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Gay marriage opponents turn in more than enough signatures
Opponents of same-sex marriage on Wednesday submitted an estimated 232,000 signatures to the Secretary of State -- all but guaranteeing that the question of whether gays can marry in Washington will now be decided by voters.
Preserve Marriage Washington, the campaign's sponsors, planned to bring in at least 9,000 more signatures by the end of the day.
The number of signatures Preserve Marriage Washington gathered for Referendum 74 far exceeds the minimum 120,577 the campaign needs to qualify the measure for the November ballot, and is well above the 150,000 that had been recommended.
The same-sex marriage legislation, which the governor signed in February, was to have taken effect on Thursday but now remains on hold until the election.
The validity of signatures will be tested by the Secretary of State's Elections Division.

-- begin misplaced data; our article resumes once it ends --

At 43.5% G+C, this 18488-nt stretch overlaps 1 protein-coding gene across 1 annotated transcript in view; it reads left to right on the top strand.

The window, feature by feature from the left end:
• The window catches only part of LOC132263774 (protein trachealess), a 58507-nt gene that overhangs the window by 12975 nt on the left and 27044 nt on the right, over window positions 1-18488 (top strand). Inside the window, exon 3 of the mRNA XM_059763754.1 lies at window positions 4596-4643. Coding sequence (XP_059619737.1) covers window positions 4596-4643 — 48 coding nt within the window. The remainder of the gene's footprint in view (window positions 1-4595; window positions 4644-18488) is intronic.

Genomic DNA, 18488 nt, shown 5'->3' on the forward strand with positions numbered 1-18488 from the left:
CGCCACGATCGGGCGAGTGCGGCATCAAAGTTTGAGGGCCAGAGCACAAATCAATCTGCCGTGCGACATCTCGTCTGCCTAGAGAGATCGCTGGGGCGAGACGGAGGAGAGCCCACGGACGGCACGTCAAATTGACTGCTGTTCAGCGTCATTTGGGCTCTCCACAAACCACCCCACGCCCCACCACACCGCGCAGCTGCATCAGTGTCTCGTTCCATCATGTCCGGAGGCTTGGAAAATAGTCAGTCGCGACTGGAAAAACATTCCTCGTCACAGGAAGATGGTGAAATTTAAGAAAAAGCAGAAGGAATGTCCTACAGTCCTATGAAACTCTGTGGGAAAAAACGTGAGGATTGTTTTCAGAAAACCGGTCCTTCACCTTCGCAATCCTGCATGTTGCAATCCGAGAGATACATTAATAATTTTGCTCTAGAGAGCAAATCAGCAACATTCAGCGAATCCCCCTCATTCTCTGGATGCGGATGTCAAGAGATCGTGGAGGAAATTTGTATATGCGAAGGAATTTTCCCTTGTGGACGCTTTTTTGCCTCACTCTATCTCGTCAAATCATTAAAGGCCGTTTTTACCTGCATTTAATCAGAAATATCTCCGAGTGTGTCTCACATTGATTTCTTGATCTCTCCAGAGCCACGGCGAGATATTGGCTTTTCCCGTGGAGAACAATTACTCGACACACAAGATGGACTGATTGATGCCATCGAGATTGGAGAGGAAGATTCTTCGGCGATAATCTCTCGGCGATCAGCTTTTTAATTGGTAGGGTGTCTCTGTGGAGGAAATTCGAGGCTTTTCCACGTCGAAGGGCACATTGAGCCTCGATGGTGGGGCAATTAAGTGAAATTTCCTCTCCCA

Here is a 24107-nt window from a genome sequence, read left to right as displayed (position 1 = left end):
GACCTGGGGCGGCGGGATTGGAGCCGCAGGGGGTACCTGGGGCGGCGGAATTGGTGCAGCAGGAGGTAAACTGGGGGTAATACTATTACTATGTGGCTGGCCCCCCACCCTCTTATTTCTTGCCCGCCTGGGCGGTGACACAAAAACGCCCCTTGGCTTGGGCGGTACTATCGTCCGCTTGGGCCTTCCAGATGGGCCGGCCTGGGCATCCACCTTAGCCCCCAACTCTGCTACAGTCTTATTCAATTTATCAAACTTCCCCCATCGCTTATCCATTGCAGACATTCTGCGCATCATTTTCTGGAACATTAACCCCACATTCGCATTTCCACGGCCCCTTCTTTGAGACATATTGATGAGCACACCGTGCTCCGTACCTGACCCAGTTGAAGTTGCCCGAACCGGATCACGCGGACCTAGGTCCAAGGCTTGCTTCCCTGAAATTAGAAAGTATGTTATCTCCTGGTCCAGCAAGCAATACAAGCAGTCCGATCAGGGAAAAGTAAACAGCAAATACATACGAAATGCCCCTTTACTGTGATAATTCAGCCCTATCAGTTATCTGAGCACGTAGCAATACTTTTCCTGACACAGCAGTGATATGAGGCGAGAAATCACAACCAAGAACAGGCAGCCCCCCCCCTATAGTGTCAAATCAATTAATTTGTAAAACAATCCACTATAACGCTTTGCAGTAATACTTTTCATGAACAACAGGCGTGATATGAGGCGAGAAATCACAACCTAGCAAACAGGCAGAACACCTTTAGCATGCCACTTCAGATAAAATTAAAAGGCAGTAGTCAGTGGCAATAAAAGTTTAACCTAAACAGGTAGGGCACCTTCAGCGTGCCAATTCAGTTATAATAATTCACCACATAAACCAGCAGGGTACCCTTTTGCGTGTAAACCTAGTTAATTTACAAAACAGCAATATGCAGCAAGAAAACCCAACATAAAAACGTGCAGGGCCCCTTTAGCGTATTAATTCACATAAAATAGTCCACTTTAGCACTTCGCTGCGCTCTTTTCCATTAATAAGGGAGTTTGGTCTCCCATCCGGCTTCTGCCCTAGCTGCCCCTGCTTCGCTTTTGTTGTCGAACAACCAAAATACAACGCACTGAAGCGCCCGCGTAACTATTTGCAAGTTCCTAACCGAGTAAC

Approval of Ref. 74 in November means same-sex partners would be allowed to legally wed.
And while rejection of the measure would repeal the law, Peter Nicolas, law professor at the UW, said there's nothing preventing the Legislature from bringing up the issue again in the next session.
Washington is likely to be one of four states with a same-sex marriage measure question on the ballot in this presidential election year, with every effort in each of those states backed by the National Organization for Marriage.
In Maryland, opponents of gay marriage have turned in more than enough signatures to allow voters to decide whether to retain or reject same-sex legislation passed by lawmakers there.
In Maine, gay-rights advocates are asking the same voters who recalled a same-sex marriage law in that state in 2009 to restore it.
And in Minnesota, voters will consider whether to ban gay marriage in their state's constitution -- in similar fashion to a constitutional ban that voters in North Carolina approved last month.
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